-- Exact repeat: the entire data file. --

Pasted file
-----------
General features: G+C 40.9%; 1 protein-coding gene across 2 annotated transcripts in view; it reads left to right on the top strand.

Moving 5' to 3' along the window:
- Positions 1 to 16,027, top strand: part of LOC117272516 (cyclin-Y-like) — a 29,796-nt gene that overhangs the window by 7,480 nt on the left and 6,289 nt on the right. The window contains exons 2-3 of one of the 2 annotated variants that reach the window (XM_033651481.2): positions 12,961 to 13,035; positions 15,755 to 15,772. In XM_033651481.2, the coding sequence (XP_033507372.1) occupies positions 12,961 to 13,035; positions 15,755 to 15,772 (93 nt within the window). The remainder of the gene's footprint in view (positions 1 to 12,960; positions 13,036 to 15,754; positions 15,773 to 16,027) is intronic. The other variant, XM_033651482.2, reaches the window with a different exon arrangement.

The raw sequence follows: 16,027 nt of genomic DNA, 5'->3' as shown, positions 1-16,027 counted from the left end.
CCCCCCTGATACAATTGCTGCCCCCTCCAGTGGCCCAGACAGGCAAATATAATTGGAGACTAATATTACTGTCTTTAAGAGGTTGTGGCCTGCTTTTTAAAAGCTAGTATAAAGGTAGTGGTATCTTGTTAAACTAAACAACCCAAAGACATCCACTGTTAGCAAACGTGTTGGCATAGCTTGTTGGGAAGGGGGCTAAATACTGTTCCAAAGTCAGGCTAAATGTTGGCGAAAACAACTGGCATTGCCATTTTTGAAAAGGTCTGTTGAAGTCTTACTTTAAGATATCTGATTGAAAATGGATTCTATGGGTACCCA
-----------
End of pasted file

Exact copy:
General features: G+C 40.9%; 1 protein-coding gene across 2 annotated transcripts in view; it reads left to right on the top strand.

Moving 5' to 3' along the window:
- Positions 1 to 16,027, top strand: part of LOC117272516 (cyclin-Y-like) — a 29,796-nt gene that overhangs the window by 7,480 nt on the left and 6,289 nt on the right. The window contains exons 2-3 of one of the 2 annotated variants that reach the window (XM_033651481.2): positions 12,961 to 13,035; positions 15,755 to 15,772. In XM_033651481.2, the coding sequence (XP_033507372.1) occupies positions 12,961 to 13,035; positions 15,755 to 15,772 (93 nt within the window). The remainder of the gene's footprint in view (positions 1 to 12,960; positions 13,036 to 15,754; positions 15,773 to 16,027) is intronic. The other variant, XM_033651482.2, reaches the window with a different exon arrangement.

The raw sequence follows: 16,027 nt of genomic DNA, 5'->3' as shown, positions 1-16,027 counted from the left end.
CCCCCCTGATACAATTGCTGCCCCCTCCAGTGGCCCAGACAGGCAAATATAATTGGAGACTAATATTACTGTCTTTAAGAGGTTGTGGCCTGCTTTTTAAAAGCTAGTATAAAGGTAGTGGTATCTTGTTAAACTAAACAACCCAAAGACATCCACTGTTAGCAAACGTGTTGGCATAGCTTGTTGGGAAGGGGGCTAAATACTGTTCCAAAGTCAGGCTAAATGTTGGCGAAAACAACTGGCATTGCCATTTTTGAAAAGGTCTGTTGAAGTCTTACTTTAAGATATCTGATTGAAAATGGATTCTATGGGTACCCA